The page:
Charles Swindle: Ex-trooper claims FHP has informal policy of giving breaks to speeding legislators
Fired Florida trooper fighting to win back his job
GARY FINEOUT Associated Press
5:15 AM, May 30, 2013
8:50 AM, May 30, 2013
TALLAHASSEE, Fla. (AP) -- A fired state trooper, as well as some current and former troopers, testified Wednesday that the Florida Highway Patrol had an informal policy of giving breaks to legislators caught speeding.
The highway patrol maintains no such policy exists - and that trooper Charles Swindle was fired because he wrote up false $10 citations for no proof of insurance to two legislators and another driver.
Swindle, who is seeking his job and back pay, squared off against his former employer during an all-day personnel hearing.
Swindle could be heard on a November 2012 patrol stop video telling Rep. Charles McBurney, R-Jacksonville, that he was giving him a break after pulling him over for driving 87 miles per hour on Interstate 10 in north Florida. Swindle later that same day pulled over Rep. Mike Clelland, D-Lake Mary.
Patrol Sgt. William Griesbaum, who said he had been with the highway patrol for 27 years, testified that it had been stressed to troopers to go easy on state lawmakers because they set the budget for the highway patrol.
"All through my career I was told it would be in your best interest not to write them," Griesbaum said. "They hold your purse strings."
Attorneys for the Department of Highway Safety and Motor Vehicles did not dispute that troopers have discretion once they pull someone over.
But they got Griesbaum and other troopers to acknowledge that no one ever told them to write up false citations.
"This has to do with falsification, not discretion," said Sandra Coulter, assistant general counsel for the Department of Highway Safety and Motor Vehicles.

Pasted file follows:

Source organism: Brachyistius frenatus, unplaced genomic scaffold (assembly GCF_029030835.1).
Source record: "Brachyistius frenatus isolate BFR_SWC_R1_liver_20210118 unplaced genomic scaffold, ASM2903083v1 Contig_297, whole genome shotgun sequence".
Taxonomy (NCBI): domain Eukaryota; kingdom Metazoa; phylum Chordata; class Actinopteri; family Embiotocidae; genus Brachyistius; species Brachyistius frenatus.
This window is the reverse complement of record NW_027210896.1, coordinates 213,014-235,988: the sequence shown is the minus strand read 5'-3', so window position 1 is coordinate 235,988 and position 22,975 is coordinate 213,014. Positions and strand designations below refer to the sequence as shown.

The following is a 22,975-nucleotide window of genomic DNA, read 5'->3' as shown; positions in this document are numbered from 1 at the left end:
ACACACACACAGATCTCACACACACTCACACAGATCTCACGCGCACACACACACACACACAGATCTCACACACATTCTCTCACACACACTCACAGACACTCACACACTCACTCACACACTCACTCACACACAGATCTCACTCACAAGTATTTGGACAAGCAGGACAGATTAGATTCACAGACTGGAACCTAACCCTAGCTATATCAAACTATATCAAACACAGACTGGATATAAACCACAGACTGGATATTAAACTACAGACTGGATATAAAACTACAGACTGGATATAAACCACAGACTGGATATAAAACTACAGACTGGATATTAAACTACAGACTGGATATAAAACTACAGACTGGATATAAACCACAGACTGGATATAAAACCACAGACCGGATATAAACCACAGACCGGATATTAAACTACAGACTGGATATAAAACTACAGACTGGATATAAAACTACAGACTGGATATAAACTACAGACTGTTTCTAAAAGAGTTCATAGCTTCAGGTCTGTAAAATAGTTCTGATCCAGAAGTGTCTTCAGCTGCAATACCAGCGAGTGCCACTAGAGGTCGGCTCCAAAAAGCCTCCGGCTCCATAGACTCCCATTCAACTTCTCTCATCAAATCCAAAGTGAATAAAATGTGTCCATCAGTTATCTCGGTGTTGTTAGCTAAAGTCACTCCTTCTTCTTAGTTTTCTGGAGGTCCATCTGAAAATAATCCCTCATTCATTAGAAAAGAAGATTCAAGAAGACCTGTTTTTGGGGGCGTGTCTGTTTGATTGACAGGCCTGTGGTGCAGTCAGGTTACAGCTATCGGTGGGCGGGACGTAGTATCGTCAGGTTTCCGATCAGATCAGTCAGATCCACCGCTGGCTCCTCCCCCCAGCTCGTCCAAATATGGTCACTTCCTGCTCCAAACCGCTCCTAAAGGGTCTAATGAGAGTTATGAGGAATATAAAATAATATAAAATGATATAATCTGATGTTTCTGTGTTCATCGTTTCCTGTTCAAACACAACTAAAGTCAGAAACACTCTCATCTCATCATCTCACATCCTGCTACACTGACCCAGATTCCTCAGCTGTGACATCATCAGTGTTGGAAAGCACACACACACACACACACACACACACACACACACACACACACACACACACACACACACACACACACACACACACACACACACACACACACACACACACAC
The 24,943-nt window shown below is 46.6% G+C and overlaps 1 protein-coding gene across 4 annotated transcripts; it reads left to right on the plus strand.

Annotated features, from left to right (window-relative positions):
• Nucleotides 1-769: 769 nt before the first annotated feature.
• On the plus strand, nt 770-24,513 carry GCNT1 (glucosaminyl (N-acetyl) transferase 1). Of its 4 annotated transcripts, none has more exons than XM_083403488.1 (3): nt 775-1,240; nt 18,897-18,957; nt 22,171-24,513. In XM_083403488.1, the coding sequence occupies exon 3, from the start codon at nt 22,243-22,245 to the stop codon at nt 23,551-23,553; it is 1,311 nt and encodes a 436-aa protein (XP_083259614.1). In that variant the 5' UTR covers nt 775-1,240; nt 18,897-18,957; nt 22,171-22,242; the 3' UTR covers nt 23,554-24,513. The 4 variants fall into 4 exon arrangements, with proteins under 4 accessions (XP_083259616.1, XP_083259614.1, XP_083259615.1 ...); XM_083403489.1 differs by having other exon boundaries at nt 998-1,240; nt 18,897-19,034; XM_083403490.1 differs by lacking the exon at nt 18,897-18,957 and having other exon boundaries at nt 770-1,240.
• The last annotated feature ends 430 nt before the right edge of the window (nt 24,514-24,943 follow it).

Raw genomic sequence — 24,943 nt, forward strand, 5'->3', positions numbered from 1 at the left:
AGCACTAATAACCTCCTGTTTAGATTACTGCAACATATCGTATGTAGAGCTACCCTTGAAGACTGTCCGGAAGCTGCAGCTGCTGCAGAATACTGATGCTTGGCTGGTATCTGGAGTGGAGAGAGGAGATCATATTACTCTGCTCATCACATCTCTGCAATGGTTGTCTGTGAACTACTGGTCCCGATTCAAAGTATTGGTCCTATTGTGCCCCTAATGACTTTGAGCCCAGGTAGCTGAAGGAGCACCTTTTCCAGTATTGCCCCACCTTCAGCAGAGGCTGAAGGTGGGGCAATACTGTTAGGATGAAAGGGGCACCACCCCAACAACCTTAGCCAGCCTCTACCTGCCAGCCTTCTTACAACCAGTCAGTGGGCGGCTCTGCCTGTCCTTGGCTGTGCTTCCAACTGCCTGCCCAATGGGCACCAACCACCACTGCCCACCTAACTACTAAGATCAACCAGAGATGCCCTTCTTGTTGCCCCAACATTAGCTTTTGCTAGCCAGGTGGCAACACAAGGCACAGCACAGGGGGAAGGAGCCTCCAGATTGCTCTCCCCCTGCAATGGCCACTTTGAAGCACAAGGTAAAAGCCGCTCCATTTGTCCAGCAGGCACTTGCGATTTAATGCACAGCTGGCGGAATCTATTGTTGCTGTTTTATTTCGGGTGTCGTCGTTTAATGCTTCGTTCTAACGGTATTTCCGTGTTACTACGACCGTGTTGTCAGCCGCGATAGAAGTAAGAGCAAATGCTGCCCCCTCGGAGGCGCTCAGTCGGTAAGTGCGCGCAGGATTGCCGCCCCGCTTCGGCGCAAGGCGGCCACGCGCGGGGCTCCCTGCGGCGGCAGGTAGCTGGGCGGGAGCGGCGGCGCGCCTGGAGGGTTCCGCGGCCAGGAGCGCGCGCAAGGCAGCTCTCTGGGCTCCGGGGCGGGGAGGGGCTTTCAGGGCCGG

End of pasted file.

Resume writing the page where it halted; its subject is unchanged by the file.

Swindle's conduct came to light because McBurney wrote a letter to the Florida Highway Patrol complaining after Swindle wrote him the ticket for no insurance. McBurney also maintained that he has set his cruise control at 75 miles per hour and was not driving 87 miles per hour.
On the video McBurney can be heard telling Swindle that he has his insurance card, but Swindle replies that he already wrote up the citation. Swindle then asks him if he would rather get a $250 speeding ticket.
That same video includes audio of Swindle talking to one of his superiors about writing the citation to McBurney. Sgt. Gary Dawson can be heard telling him to "stroke" or write the ticket because troopers aren't getting a pay raise anyway.
Dawson, who recently retired, also testified during the hearing held by the Public Employees Relations Commission that it "absolutely" was an unwritten policy to give breaks to legislators.
But even Dawson conceded it would have been an error to write a ticket for no insurance if the motorist had proof.
Other troopers who testified did not share the same point of view as either Dawson or Griesbaum. They also said they routinely asked for proof of insurance along with a driver's license and registration.
It may be weeks before Swindle learns if he gets his job back. The hearing officer has to issue a decision that will then be reviewed and voted on by the commission, which is appointed by the governor. The case could also be appealed to an appeals court.
Swindle testified that he is pursuing the case to "clear my name." He said he has applied with several sheriff's departments in north Florida and the Panhandle and has been unable to get a job.